- The 15 pound guns were uncovered in an army training ground in Wiltshire
- Historians found the pair while looking for wreckage of a German bomber
- One of the two was unsafe to handle as it was near an unexploded shell
- Rare metal maker's mark shows they were made in 1910
Remarkable discovery: Two First World War field guns were found on Salisbury Plain in the middle of a military training ground
The historians stumbled upon the two partially buried guns while they were looking for the wreckage of a Second World War German bomber. After reporting their findings to the Ministry of Defence, the history enthusiasts were given the go-ahead to dig up the guns. One of the guns was recovered and will be restored. The second was deemed unsafe to handle as there was an unexploded artillery shell nearby. The part of the gun which was recovered was the carriage, on which the barrel would have rested. When it was used during the First World War the gun would have been attached to two large wooden wheels so it could be pulled into position before being fired at the enemy. The guns needed crews of up to 12 men to work them and the shells weighed up to 900lb, making firing the field guns a laborious process.
Partially buried: A group of amateur historians found the First World War guns while they were looking for the wreckage of a Second World War German bomber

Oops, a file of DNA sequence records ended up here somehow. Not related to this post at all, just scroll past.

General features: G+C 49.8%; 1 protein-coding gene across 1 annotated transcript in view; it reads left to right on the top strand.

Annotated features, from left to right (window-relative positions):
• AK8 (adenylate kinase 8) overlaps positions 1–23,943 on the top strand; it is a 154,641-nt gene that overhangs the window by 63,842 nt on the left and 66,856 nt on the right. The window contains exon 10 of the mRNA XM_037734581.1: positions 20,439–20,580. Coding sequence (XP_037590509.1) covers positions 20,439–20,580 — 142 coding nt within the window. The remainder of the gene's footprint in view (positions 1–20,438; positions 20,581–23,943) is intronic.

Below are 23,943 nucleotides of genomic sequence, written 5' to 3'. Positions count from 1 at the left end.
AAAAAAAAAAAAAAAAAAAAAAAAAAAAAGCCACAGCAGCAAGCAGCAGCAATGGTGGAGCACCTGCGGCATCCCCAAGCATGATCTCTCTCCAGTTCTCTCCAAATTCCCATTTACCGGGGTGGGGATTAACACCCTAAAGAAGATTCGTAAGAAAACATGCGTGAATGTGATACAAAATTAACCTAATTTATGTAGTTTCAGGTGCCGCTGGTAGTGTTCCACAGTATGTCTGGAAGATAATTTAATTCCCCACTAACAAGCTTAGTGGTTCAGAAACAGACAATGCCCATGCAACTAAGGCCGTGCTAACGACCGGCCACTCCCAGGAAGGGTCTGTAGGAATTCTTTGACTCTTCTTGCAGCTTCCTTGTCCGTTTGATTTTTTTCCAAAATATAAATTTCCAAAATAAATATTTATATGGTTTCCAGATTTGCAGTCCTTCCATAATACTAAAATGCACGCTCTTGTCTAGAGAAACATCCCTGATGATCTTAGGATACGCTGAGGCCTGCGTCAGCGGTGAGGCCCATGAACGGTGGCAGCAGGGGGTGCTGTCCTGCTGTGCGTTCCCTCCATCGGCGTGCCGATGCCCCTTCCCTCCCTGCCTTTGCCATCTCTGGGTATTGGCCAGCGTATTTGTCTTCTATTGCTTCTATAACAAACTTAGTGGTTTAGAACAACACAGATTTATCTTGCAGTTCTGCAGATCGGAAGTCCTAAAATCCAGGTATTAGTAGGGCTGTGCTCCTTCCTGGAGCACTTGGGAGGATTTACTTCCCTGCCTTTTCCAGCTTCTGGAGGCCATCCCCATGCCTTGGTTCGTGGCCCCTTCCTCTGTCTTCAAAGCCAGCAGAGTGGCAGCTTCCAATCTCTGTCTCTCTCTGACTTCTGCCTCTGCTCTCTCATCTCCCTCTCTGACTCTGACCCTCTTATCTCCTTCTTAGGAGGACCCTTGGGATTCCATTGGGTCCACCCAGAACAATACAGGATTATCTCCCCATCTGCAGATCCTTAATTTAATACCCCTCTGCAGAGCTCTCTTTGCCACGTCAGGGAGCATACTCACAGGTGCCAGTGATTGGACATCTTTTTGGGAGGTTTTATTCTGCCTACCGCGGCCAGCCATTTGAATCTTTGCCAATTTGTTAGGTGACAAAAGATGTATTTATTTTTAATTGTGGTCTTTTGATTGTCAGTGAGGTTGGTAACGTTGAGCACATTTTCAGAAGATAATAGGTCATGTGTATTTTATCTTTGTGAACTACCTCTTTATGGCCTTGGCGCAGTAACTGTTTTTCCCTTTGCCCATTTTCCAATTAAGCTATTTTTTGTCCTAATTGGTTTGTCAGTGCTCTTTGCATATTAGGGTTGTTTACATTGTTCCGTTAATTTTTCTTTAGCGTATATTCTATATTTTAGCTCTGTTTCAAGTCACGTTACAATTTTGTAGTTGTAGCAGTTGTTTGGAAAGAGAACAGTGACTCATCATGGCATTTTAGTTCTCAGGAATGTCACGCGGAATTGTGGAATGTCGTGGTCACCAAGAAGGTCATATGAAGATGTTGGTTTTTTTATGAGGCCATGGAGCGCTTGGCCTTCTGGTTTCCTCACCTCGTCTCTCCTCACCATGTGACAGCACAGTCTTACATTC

Rare: As the two field guns would have looked in the First World War, resting on two large wooden wheels to manoeuvre them about
A metal maker's plate on one of the guns identified it as being produced in Woolwich in 1910. The recovered gun is now likely to go to a military museum for restoration. Mark Khan, one of the military historians leading the project, said: 'We were hoping to do a crashed aircraft recovery and found out about a possible Ju-188 German plane shot down by a night fighter group in the Second World War.'
Piece of history: The field gun will be restored at the Museum of the Royal Artillery in Woolwich, or at the Honourable Artillery Company in London
'We got a grid reference for the plane on Salisbury Plain but could only find what we think was the impact crater. 'We were a bit dejected and were heading back to our vehicles when we spotted one of the two guns. The second gun was located about 30 feet away, also partially buried. Mr Khan said: 'The second was less intact and more buried than the first one but it also had the maker's plate on, which is very rare.'
Identity mark: This metal plate shows that one of the guns was made in Woolich, London over a hundred years ago
'These guns were the critical link between single cannons and the modern artillery of today.' 'A lot of redundant military equipment was put out on military ranges so they were probably put out there to be used as targets.' The gun will now either go to Firepower, the Museum of the Royal Artillery in Woolwich, or to the Honourable Artillery Company in the City of London. Source: DailyMail By OLIVIA WILLIAMS Via Forces War Records Blog.